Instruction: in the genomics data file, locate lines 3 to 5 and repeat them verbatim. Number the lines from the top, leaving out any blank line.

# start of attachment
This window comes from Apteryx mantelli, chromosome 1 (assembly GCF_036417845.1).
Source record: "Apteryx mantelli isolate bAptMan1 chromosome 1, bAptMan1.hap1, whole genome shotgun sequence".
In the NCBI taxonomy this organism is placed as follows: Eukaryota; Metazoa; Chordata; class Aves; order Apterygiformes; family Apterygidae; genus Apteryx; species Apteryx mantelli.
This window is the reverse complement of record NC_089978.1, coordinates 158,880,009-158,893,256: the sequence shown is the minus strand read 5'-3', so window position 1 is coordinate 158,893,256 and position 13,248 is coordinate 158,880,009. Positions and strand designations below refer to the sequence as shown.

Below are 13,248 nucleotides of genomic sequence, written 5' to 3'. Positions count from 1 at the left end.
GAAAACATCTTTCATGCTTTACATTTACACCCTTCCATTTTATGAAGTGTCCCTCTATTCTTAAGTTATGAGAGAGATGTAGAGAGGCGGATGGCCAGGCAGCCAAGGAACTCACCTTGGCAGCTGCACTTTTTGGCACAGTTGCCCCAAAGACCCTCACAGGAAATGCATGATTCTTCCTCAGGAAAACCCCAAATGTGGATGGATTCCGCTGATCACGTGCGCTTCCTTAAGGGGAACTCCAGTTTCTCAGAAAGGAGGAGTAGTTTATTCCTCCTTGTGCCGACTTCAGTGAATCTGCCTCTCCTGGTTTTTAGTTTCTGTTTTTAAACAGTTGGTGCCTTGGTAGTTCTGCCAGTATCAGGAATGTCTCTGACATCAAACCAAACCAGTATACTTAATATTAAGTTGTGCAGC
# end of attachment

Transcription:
In the NCBI taxonomy this organism is placed as follows: Eukaryota; Metazoa; Chordata; class Aves; order Apterygiformes; family Apterygidae; genus Apteryx; species Apteryx mantelli.
This window is the reverse complement of record NC_089978.1, coordinates 158,880,009-158,893,256: the sequence shown is the minus strand read 5'-3', so window position 1 is coordinate 158,893,256 and position 13,248 is coordinate 158,880,009. Positions and strand designations below refer to the sequence as shown.

Below are 13,248 nucleotides of genomic sequence, written 5' to 3'. Positions count from 1 at the left end.